Investors Look For Reasons To Say Yes To Small Businesses In Lower-Income Areas People who want to start businesses in lower-income neighborhoods often have trouble getting bank loans. But some investors are looking specifically to help businesses in those areas.
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Breaking The Cycle Of Disinvestment In Lower-Income Communities

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Breaking The Cycle Of Disinvestment In Lower-Income Communities

Breaking The Cycle Of Disinvestment In Lower-Income Communities

Breaking The Cycle Of Disinvestment In Lower-Income Communities

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  • <iframe src="https://www.npr.org/player/embed/707659094/720490385" width="100%" height="290" frameborder="0" scrolling="no" title="NPR embedded audio player">
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Project Reo Collective is a coffee shop in San Diego's Paradise Hills neighborhood that had trouble getting a bank loan to expand after a year of operation. Claire Trageser/KPBS hide caption

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Claire Trageser/KPBS

Project Reo Collective is a coffee shop in San Diego's Paradise Hills neighborhood that had trouble getting a bank loan to expand after a year of operation.

Claire Trageser/KPBS

It's not uncommon for people who want to start businesses in lower-income neighborhoods to have trouble getting bank loans. But increasingly, there are investors looking specifically to help businesses in those areas, with the aim of reversing the cycle of disinvestment.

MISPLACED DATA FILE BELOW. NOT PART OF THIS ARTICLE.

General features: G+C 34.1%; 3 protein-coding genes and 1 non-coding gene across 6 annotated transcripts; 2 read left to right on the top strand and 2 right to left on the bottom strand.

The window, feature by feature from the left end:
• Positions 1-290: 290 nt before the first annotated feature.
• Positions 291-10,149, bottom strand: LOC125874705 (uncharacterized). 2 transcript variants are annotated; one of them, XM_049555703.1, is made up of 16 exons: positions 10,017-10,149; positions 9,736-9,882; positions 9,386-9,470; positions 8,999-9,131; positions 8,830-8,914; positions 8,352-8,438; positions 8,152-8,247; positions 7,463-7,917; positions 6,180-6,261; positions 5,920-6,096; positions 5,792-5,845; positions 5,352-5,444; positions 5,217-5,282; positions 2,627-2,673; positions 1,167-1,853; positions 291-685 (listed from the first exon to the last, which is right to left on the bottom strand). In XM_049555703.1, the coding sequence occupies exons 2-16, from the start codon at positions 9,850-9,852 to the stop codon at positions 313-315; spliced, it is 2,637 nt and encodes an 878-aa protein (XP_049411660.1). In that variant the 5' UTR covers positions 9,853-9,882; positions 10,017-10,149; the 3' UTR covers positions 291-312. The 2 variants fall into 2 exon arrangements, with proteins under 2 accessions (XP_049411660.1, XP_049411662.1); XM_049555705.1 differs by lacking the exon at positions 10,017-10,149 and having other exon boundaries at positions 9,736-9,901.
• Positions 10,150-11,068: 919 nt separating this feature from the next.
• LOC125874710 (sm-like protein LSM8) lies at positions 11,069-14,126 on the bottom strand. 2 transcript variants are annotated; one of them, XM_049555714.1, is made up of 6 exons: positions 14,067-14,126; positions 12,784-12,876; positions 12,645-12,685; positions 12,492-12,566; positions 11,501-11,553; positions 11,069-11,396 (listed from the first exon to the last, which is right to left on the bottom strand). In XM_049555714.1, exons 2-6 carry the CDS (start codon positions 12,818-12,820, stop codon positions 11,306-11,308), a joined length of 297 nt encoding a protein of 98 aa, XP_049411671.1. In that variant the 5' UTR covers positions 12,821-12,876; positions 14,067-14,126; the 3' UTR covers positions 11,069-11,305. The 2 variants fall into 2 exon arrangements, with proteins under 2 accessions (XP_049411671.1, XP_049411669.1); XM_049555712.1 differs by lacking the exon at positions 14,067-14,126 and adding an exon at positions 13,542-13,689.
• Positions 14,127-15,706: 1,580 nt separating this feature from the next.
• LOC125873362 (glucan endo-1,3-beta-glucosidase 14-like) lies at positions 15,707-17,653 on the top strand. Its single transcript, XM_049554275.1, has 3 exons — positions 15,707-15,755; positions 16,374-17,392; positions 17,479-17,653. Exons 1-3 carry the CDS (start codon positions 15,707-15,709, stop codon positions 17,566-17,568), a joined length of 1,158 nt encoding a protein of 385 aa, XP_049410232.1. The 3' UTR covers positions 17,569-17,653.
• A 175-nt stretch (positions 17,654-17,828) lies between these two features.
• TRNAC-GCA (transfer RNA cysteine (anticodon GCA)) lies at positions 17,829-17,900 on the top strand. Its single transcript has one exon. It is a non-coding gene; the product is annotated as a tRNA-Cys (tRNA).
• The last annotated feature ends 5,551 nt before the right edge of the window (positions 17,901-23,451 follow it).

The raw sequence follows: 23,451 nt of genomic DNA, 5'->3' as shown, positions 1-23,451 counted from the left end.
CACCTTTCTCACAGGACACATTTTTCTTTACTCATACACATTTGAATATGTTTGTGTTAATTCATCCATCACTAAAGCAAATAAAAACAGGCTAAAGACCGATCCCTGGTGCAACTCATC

"There's always reasons to say no to a borrower. We are looking for reasons to say yes," says Lauren Grattan, a founder of the San Diego-based investment company Mission Driven Finance. She explained that her company doesn't look at personal credit scores. "We instead look at the validity of the business and how well can you repay from the business earnings."

Her company's goal is to fill the gap between more traditional profit-motivated investing and philanthropy that focuses on economic development.

One business that could have used help like this is Project Reo Collective, a coffee shop in Paradise Hills, a lower-income neighborhood of San Diego.

The coffee shop is situated in a small strip mall near a Mexican restaurant and a cell phone store. On most days, the cafe is filled with people working on laptops or hanging out while drinking Mexican mochas or lavender lemonades.

Two specialties of the Project Reo Collective coffee shop are its lavender lemonade and Mexican mocha. Claire Trageser/KPBS hide caption

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Claire Trageser/KPBS

Two specialties of the Project Reo Collective coffee shop are its lavender lemonade and Mexican mocha.

Claire Trageser/KPBS

"Project Reo Collective started out as five families who got together ... cleaning up the neighborhood here," says Tommy Walker, one of the owners. "A lot of people in the neighborhood said, 'We wish we had somewhere to hang out, somewhere we grab a cup of coffee, meet our neighbors, do some homework or study.' "